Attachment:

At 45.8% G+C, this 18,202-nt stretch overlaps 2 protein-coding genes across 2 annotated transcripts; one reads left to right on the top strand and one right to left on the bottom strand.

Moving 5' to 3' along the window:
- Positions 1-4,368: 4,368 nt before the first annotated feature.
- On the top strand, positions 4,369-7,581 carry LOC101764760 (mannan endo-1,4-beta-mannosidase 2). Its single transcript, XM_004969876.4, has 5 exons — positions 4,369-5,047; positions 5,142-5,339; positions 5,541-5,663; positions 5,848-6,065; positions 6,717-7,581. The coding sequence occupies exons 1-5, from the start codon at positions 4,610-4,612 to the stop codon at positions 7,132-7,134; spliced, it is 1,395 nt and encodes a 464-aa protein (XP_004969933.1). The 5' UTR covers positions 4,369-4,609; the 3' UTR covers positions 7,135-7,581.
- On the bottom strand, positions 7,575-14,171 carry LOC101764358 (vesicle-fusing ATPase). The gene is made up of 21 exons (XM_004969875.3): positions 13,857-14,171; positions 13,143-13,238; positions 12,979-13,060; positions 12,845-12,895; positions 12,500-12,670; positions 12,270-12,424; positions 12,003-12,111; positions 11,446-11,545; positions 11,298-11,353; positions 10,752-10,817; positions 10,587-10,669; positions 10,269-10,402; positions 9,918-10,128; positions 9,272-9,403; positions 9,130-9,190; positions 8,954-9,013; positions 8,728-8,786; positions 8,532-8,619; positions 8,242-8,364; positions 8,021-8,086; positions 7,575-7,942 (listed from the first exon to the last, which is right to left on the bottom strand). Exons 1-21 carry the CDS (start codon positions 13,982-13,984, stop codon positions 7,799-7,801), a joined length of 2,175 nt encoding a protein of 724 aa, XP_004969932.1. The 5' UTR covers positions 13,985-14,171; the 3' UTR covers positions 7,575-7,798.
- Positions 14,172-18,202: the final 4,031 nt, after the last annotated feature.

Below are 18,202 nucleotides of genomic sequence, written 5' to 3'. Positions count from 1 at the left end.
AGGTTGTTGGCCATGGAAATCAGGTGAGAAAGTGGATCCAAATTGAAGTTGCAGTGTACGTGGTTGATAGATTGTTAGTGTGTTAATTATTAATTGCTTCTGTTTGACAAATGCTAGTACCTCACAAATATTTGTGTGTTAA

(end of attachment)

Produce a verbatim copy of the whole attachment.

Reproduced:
At 45.8% G+C, this 18,202-nt stretch overlaps 2 protein-coding genes across 2 annotated transcripts; one reads left to right on the top strand and one right to left on the bottom strand.

Moving 5' to 3' along the window:
- Positions 1-4,368: 4,368 nt before the first annotated feature.
- On the top strand, positions 4,369-7,581 carry LOC101764760 (mannan endo-1,4-beta-mannosidase 2). Its single transcript, XM_004969876.4, has 5 exons — positions 4,369-5,047; positions 5,142-5,339; positions 5,541-5,663; positions 5,848-6,065; positions 6,717-7,581. The coding sequence occupies exons 1-5, from the start codon at positions 4,610-4,612 to the stop codon at positions 7,132-7,134; spliced, it is 1,395 nt and encodes a 464-aa protein (XP_004969933.1). The 5' UTR covers positions 4,369-4,609; the 3' UTR covers positions 7,135-7,581.
- On the bottom strand, positions 7,575-14,171 carry LOC101764358 (vesicle-fusing ATPase). The gene is made up of 21 exons (XM_004969875.3): positions 13,857-14,171; positions 13,143-13,238; positions 12,979-13,060; positions 12,845-12,895; positions 12,500-12,670; positions 12,270-12,424; positions 12,003-12,111; positions 11,446-11,545; positions 11,298-11,353; positions 10,752-10,817; positions 10,587-10,669; positions 10,269-10,402; positions 9,918-10,128; positions 9,272-9,403; positions 9,130-9,190; positions 8,954-9,013; positions 8,728-8,786; positions 8,532-8,619; positions 8,242-8,364; positions 8,021-8,086; positions 7,575-7,942 (listed from the first exon to the last, which is right to left on the bottom strand). Exons 1-21 carry the CDS (start codon positions 13,982-13,984, stop codon positions 7,799-7,801), a joined length of 2,175 nt encoding a protein of 724 aa, XP_004969932.1. The 5' UTR covers positions 13,985-14,171; the 3' UTR covers positions 7,575-7,798.
- Positions 14,172-18,202: the final 4,031 nt, after the last annotated feature.

Below are 18,202 nucleotides of genomic sequence, written 5' to 3'. Positions count from 1 at the left end.
AGGTTGTTGGCCATGGAAATCAGGTGAGAAAGTGGATCCAAATTGAAGTTGCAGTGTACGTGGTTGATAGATTGTTAGTGTGTTAATTATTAATTGCTTCTGTTTGACAAATGCTAGTACCTCACAAATATTTGTGTGTTAA